(3.5 stars out of 5)

Jennifer Nine

first appeared at Road Records, August '98

Mark Lanegan

Every four years Screaming Trees vocalist Mark Lanegan releases a solo album and you wonder will your world ever be the same again. These albums-all excellent-are devoid of the ego, indulgence and half-finished ideas that propel most solo efforts, and act as outlets for material deemed too left of centre (i.e. gentle) for The Screaming Trees. 1990's 'The Winding Sheet' was a trailer park odyssey which emerged at a time when most Seattle bands (and their fans) were still overcoming their wah-wah fetish. As a consequence of such myopia it was largely ignored-making it into some end of year polls but remaining one of the great hidden treasures of the Pacific Northwest. Perhaps in retrospect it was just ahead of time, it did after all feature a cover of Leadbelly's 'Where Did You Sleep Last Night?' three years before Kurt Cobain (who incidentally appeared on the album) and made it his own. The situation had altered dramatically by the time 1994's 'Whiskey for The Holy Ghost' appeared. The Screaming Trees had a hit album (1992's 'Sweet Oblivion') and thus 'Whiskey for The Holy Ghost' was anticipated and subsequently acclaimed. It was a strangely redemptive affair, less despondent than its predecessor with Lanegan, having experienced some of the grunge media frenzy, retreating further into himself.

Which brings us to 'Scraps at Midnight': a broody cinematic affair set against the backdrop of his own battle with addiction. Despite being less instant than it's predecessor 'Scraps' is ultimately his most rewarding to date. Backed by various friends (J. Mascis, Tad Doyle), Lanegan delves deep into his homeland's musical history-the simple, down home arrangements acting as the perfect foil for the emotional complexity of the lyrics and his troubled, dustbowl vocals. 'Hospital Roll Call' has a distinct Mexican flavour made all the more unnerving by the repetition of the word 'sixteen' while the standout track 'Last One In The World', is a beautiful farewell to a lost friend-Lanegan sounding more fragile than you could ever imagine . It ends in demonic fashion with 'Because Of These', as the feedback and the drums finally triumph, you realise that 'Scraps at Midnight' is really the only confession you want to hear. The perfect companion-from dust til dawn.

from the Phoenix New Times, September 1998

Mark Lanegan Scraps at Midnight (Sub Pop Records)

Scraps at Midnight is a dark business. Mark Lanegan's third effort outside of the Screaming Trees wastes no time in initiation. The cheerily titled opening track, "Hospital Roll Call," is a cartoon surfabilly romp featuring a giant-sounding hollow-body guitar that painfully bends into nothingness. The word "sixteen" is mysteriously stage-whispered at random, the only lyric. It's the first stop on a 10-track tour of Mark Lanegan's inner weather, and the forecast doesn't call for sunshine. Lanegan's voice -- full of bar-rag water, cigarette butts and world-weariness -- is actually deeper than on his last release. It's the voice that carries these painful diary entries, melodic and old, bent but not broke, a rich baritone that at times is nearly subsonic. His voice is a perfect complement to the organic, minimalist soundscapes, and cryptic lyrics like "if only the moon would have left me alone" make Scraps sad fun. Mike Johnson of Dinosaur Jr. played on and co-wrote this album. The better songs dwell in the Nick Cave/Leonard Cohen underworld. "Bell Black Ocean" is a drunken boat rocking melodically back and forth, featuring only acoustic guitar, piano and Lanegan's voice. It ends just when it begins to hypnotize, and resides in your head for days. "The Last One in the World" is the only really weak song on the record, with self-consciously pretty music and sentimental lyrics. It belongs on the B side of a single, not in the middle of these great songs. The album bounces back with the next track. "Wheels" features J. Mascis and Tad Doyle, and the added players fill up the empty space to great effect. The song begins as a spare desert landscape. The melody then pulls you along until it swells ferociously, with so many things going on that a saxophone doesn't sound strange on this largely quiet record. These 10 offerings from the talented Lanegan constitute by far his best collection. Deeply personal and sometimes hard to listen to, this album's goal is not to depress but to exorcise. "Livin's not hard/It's just not easy," he explains to those who need explanations. -- Jonathan Bond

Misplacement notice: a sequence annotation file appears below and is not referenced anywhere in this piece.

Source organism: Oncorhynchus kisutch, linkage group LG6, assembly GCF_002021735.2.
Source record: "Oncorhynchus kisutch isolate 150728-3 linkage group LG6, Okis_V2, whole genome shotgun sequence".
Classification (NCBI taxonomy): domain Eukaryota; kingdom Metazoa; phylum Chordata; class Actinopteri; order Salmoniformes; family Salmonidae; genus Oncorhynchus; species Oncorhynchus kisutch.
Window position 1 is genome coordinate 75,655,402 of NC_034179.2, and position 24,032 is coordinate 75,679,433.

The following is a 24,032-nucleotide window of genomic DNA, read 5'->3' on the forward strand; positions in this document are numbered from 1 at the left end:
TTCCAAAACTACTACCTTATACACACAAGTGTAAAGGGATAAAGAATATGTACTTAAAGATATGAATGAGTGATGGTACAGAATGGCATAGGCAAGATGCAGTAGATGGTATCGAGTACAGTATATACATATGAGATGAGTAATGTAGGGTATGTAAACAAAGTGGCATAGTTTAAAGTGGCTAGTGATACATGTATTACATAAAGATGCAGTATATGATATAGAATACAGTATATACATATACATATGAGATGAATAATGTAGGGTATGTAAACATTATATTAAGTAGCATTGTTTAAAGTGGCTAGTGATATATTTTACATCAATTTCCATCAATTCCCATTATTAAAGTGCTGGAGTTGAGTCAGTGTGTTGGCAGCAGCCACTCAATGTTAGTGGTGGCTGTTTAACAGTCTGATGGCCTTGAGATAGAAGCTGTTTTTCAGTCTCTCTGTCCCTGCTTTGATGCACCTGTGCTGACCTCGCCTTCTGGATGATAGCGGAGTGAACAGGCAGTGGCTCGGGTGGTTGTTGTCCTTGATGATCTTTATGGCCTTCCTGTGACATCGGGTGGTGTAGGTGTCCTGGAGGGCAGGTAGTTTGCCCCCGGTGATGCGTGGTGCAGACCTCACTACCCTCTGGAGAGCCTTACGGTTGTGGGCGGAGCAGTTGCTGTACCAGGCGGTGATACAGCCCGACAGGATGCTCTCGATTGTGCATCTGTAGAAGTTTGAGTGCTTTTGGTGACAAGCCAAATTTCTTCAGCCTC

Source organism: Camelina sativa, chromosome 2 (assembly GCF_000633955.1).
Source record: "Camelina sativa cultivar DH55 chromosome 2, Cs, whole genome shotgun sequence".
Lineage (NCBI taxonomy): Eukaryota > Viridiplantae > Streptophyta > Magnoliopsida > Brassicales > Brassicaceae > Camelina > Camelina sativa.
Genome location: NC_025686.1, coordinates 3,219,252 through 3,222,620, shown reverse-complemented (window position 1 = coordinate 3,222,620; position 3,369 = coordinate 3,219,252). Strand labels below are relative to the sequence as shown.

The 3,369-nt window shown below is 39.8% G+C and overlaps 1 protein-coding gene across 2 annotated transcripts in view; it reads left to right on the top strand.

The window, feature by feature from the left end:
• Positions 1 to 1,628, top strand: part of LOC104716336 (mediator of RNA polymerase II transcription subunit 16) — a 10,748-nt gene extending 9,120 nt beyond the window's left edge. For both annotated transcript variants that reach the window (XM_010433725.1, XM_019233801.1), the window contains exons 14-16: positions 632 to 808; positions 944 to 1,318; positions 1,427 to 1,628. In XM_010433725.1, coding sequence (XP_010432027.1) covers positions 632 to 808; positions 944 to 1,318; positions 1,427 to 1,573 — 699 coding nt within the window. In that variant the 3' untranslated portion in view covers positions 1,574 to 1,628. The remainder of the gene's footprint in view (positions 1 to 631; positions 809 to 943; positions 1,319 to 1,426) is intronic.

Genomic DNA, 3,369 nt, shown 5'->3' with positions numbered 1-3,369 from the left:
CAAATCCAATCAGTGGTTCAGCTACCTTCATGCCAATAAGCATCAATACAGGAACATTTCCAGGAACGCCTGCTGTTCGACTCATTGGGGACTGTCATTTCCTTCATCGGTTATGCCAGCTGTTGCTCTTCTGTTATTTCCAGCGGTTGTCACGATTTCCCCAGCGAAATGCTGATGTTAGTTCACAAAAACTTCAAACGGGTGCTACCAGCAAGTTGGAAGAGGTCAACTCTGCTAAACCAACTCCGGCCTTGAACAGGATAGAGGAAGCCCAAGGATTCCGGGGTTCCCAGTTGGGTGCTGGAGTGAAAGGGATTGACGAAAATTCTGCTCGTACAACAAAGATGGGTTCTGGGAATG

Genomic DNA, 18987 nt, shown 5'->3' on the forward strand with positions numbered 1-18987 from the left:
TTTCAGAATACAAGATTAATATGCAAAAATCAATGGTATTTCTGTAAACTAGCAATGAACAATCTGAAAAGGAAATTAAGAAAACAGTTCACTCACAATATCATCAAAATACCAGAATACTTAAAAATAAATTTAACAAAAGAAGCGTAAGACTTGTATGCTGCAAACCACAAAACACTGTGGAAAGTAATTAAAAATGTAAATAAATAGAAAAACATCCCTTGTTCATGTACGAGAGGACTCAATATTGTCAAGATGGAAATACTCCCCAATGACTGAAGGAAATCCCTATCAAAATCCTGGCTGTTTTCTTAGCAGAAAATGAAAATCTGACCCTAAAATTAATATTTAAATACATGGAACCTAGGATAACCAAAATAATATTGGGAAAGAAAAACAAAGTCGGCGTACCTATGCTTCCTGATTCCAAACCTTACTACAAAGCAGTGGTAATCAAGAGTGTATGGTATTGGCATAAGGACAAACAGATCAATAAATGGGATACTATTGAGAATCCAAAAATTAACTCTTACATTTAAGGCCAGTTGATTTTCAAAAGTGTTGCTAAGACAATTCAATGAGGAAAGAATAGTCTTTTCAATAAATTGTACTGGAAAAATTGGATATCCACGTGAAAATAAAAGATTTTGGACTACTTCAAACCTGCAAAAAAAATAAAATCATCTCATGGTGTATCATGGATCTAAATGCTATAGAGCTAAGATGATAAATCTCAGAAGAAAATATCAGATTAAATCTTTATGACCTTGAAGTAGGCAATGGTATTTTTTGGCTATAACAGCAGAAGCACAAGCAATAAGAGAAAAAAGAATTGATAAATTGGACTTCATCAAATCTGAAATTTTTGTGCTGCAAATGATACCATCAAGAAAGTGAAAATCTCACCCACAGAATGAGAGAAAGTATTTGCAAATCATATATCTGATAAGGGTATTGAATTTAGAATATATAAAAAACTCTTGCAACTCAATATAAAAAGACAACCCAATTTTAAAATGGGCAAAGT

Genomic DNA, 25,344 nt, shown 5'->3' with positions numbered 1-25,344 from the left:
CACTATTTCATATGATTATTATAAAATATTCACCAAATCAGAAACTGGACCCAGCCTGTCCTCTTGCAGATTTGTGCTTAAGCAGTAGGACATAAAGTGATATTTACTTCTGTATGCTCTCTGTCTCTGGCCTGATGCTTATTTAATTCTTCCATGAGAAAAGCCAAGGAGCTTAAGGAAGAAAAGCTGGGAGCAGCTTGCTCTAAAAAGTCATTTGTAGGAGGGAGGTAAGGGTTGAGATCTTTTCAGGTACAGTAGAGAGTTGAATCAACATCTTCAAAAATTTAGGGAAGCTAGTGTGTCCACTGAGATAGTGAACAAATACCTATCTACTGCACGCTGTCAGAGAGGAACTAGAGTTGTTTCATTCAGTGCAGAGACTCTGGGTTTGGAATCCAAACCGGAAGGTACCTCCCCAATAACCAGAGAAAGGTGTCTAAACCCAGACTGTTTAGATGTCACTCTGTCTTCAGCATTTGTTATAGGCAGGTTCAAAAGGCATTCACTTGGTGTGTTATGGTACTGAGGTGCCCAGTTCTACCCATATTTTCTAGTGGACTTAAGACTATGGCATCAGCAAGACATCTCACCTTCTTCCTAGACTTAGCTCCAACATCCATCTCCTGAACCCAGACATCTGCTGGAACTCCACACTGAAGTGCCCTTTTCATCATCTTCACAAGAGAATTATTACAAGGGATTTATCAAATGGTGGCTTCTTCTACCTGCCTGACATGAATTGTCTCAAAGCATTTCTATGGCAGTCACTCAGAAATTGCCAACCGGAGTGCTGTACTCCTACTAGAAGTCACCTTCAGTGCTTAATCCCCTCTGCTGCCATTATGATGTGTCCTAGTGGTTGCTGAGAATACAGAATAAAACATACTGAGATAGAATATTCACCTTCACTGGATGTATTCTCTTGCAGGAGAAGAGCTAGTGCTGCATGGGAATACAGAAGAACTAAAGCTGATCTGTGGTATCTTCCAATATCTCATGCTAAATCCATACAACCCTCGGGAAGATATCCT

from Well-Rounded

Mark Lanegan albumís should come with a warning label that says something like: DO NOT EXPOSE TO DIRECT SUNLIGHT, because this is just not daytime listening material. As the title indicates, these ten songs are intended to be heard in the wee small hours of the early morning, preferably after a few stiff drinks.

Lanegan, who is probably better known as the frontman for Seattleís only remaining bastion of grunge, Screaming Trees, has a voice that sounds like heís been drinking glasses of sand, but he writes the sort of desperate, dark blues tunes that suit it perfectly. His first two solo albums, The Winding Sheet and Whiskey for the Holy Ghost, established the fact that Lanegan likes to use his alone-time to plum the depths of his tortured soul, and things are only marginally brighter on Scraps at Midnight.

The albumís title is also fitting since the songs themselves are in fact little more than scraps, small pieces of a larger story that Laneganís been chronicling throughout the decade. The same way old blues jaunts were more about feel than anything else, Scraps works to set a mood but leaves most of the details to the listener. The songs arenít about anything per se, at least nothing too tangible, but that somehow allows them to be about everything -- your confused relationships, your failed ambitions, your lack of direction -- hey, pick your favorite dead-end and Laneganís got a car to take you there.

The music itself is never as simple as it seems. Lanegan layers all sorts of sounds -- guitars, horns, percussion, harmonica, feedback, and of course his gritty but strangely soothing baritone vocals -- into the mix with just the right amount of delicacy. If thereís a complaint worth making itís that the album never really takes any steps into territory that Lanegan fans arenít already familiar with. Then again if youíre into this sort of brooding melancholia, Scraps at Midnight is exactly where you want to go anyway.
David Peisner